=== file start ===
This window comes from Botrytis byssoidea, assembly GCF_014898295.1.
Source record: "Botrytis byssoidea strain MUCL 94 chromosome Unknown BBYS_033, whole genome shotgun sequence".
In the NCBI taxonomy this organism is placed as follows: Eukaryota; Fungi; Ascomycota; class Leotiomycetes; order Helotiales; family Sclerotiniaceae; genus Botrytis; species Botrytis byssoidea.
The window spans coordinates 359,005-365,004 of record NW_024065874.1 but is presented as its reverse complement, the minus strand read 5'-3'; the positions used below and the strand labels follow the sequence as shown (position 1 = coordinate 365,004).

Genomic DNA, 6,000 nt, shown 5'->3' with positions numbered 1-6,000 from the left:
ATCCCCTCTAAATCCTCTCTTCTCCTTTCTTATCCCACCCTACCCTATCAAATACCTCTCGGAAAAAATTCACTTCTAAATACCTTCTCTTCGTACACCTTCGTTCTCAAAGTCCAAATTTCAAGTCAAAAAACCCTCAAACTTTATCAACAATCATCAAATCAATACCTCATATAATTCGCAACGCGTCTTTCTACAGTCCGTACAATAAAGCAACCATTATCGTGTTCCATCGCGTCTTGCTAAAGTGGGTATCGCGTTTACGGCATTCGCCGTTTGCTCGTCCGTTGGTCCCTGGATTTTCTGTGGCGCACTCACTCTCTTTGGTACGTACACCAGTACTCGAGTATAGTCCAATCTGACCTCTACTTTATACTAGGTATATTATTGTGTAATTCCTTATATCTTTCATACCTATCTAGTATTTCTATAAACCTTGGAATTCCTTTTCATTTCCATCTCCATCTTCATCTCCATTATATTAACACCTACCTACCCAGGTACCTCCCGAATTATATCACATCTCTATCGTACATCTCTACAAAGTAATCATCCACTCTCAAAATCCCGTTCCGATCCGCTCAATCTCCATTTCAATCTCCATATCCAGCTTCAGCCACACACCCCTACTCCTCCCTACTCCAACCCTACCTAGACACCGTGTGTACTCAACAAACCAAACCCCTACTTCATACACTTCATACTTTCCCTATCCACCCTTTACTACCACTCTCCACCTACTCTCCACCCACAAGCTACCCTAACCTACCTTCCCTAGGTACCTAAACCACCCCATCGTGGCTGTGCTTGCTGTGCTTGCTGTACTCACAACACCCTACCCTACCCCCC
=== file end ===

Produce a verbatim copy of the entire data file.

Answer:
This window comes from Botrytis byssoidea, assembly GCF_014898295.1.
Source record: "Botrytis byssoidea strain MUCL 94 chromosome Unknown BBYS_033, whole genome shotgun sequence".
In the NCBI taxonomy this organism is placed as follows: Eukaryota; Fungi; Ascomycota; class Leotiomycetes; order Helotiales; family Sclerotiniaceae; genus Botrytis; species Botrytis byssoidea.
The window spans coordinates 359,005-365,004 of record NW_024065874.1 but is presented as its reverse complement, the minus strand read 5'-3'; the positions used below and the strand labels follow the sequence as shown (position 1 = coordinate 365,004).

Genomic DNA, 6,000 nt, shown 5'->3' with positions numbered 1-6,000 from the left:
ATCCCCTCTAAATCCTCTCTTCTCCTTTCTTATCCCACCCTACCCTATCAAATACCTCTCGGAAAAAATTCACTTCTAAATACCTTCTCTTCGTACACCTTCGTTCTCAAAGTCCAAATTTCAAGTCAAAAAACCCTCAAACTTTATCAACAATCATCAAATCAATACCTCATATAATTCGCAACGCGTCTTTCTACAGTCCGTACAATAAAGCAACCATTATCGTGTTCCATCGCGTCTTGCTAAAGTGGGTATCGCGTTTACGGCATTCGCCGTTTGCTCGTCCGTTGGTCCCTGGATTTTCTGTGGCGCACTCACTCTCTTTGGTACGTACACCAGTACTCGAGTATAGTCCAATCTGACCTCTACTTTATACTAGGTATATTATTGTGTAATTCCTTATATCTTTCATACCTATCTAGTATTTCTATAAACCTTGGAATTCCTTTTCATTTCCATCTCCATCTTCATCTCCATTATATTAACACCTACCTACCCAGGTACCTCCCGAATTATATCACATCTCTATCGTACATCTCTACAAAGTAATCATCCACTCTCAAAATCCCGTTCCGATCCGCTCAATCTCCATTTCAATCTCCATATCCAGCTTCAGCCACACACCCCTACTCCTCCCTACTCCAACCCTACCTAGACACCGTGTGTACTCAACAAACCAAACCCCTACTTCATACACTTCATACTTTCCCTATCCACCCTTTACTACCACTCTCCACCTACTCTCCACCCACAAGCTACCCTAACCTACCTTCCCTAGGTACCTAAACCACCCCATCGTGGCTGTGCTTGCTGTGCTTGCTGTACTCACAACACCCTACCCTACCCCCC